Privacy International defends the right to privacy across the world, and fights surveillance and other intrusions into private life by governments and corporations. Read more »


I. Legal Framework

Data protection framework

The Act on Collection, Elaboration and Use of Computerized Personal Data was enacted in 1983 and amended in 1995.1 The Act applies to any computerized filing system or data bank, both private and public. It prohibits the collection of personal and confidential data through fraudulent, illegal or unfair means. It requires that information is accurate, relevant and complete. Any individual is entitled both to inquire whether his or her personal data have been collected or processed, to obtain a copy, and to require that inaccurate, outdated, incomplete, or ambiguous data, or data whose collection, processing, transmission, or preservation is forbidden, be rectified, integrated, clarified, updated, or canceled. The creation of a data bank requires the prior authorization of both the State Congress (the Government) and the Guarantor for the Safeguard of Confidential and Personal Data. There are additional rules for sensitive information. Infringements can be punished by means of administrative sanctions or penalties. There were a number of Regency's Decrees issued under the 1983 Act that remained in force after the 1995 revisions.2 The Regulation on Statistical Data Collection and Public Competence in Data Processing3 regulates data processing within the Public Administration.

The Guarantor enforces the Act for the Safeguard of Confidential and Personal Data, and is a judge of the Administrative Court. The Guarantor can examine any claim or petition relating to the application of the above-mentioned law and pass judgment whenever the confidentiality of personal data is violated. His judgment can be appealed to a higher court. The release of information to other countries is conditioned on the prior authorization of the Guarantor, who must verify that the country to which confidential information is being transmitted ensures the same level of protection of personal data as that established in Sammarinese legislation.

Under pressure from the Organization for Economic Cooperation and Development (OECD), San Marino has agreed to amend its tax laws and, if necessary, weaken financial privacy standards, in order to facilitate better "exchange of information in tax matters."4 San Marino continues to conduct a complete overhaul of its financial sector regulations. In 2006, it signed the Council of Europe Convention on the Prevention of Terrorism and the Council of Europe Convention on Laundering, Search, Seizure and Confiscation of the Proceeds from Crime and on the Financing of Terrorism. In June 2007, San Marino began holding bilateral talks with governments and central banks in Italy and other European Union countries that will allow it to sell financial products abroad and let its 12 banks open branches outside the tiny state.5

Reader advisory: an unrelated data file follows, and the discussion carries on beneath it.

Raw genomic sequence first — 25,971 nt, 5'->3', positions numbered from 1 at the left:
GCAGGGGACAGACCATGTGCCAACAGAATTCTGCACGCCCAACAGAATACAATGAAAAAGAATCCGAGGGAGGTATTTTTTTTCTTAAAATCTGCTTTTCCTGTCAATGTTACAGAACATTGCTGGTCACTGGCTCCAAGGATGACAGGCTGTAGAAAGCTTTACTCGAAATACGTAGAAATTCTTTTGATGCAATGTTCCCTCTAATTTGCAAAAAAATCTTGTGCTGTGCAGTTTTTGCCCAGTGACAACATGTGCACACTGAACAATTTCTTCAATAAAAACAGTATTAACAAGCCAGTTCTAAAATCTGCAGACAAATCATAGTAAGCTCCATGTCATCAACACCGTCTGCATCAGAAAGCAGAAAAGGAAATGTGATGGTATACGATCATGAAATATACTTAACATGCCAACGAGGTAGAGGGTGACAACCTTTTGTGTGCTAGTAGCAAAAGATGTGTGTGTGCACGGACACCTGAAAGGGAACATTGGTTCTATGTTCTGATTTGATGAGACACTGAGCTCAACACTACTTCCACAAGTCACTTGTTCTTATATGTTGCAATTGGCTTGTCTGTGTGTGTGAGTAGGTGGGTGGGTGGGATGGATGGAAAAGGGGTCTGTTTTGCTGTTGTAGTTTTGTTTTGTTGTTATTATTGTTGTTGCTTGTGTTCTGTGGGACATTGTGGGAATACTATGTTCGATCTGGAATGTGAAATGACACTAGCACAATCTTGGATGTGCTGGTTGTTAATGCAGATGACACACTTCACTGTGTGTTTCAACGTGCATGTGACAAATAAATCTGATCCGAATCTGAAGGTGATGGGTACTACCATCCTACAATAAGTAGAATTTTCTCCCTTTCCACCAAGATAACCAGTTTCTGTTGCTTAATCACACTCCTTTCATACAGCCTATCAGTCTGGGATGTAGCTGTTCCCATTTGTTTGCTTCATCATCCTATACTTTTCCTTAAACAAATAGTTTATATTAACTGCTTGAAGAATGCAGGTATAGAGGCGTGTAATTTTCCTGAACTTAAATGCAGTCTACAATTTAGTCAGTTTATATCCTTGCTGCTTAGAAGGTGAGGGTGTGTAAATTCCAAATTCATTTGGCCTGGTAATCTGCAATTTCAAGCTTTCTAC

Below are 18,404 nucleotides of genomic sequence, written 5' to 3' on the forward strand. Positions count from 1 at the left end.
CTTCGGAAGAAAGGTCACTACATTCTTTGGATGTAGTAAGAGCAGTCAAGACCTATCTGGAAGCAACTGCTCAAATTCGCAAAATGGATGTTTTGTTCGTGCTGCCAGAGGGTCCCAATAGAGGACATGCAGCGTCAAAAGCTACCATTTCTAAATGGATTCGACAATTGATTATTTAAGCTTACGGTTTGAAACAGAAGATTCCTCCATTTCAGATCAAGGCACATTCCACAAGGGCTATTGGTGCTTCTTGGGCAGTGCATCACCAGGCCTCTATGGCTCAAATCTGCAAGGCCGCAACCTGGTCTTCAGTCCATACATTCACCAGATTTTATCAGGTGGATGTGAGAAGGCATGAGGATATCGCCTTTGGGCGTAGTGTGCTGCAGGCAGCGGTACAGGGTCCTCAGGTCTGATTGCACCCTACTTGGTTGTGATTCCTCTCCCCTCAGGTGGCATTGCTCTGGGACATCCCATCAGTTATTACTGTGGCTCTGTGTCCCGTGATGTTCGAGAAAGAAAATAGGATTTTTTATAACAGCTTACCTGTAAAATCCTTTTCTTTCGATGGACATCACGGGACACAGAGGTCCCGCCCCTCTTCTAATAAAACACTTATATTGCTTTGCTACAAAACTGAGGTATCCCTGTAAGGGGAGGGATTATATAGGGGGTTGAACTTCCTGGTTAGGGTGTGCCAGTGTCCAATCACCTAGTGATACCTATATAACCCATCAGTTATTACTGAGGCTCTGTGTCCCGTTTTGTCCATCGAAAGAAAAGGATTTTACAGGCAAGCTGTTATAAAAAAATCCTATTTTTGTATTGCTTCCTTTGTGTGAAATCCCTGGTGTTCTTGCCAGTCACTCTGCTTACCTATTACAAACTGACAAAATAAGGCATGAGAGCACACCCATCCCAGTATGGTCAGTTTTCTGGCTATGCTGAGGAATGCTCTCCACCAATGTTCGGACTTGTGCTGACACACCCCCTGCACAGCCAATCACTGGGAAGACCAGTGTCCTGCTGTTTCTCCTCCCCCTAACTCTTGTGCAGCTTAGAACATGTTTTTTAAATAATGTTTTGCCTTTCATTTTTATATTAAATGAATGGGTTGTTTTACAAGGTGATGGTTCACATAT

• 1. Regulating the Computerized Collection of Personal Data, Law No. 70 of May 23, 1995; revising Law No. 27 of March 1, 1983, amended by Law No. 70/95.
  • 2. Decree No. 7 of March 13, 1984, Establishment of a State Data Bank as Provided for by Article 5 of Law No. 27 of March 1, 1983; Decree No. 7 of June 3, 1986, Integration to Decree No. 7 of March 13, 1984, Establishing a State Data Bank; Decree No. 140 of November 26, 1987, Procedures for the Establishment of Private Data Banks.
  • 3. Regulation on Statistical Data Collection and Public Competence in Data Processing, Law No. 71 of May 23, 1995.
  • 4. "The War on Tax Havens," The National Post, September 4, 2001.
  • 5.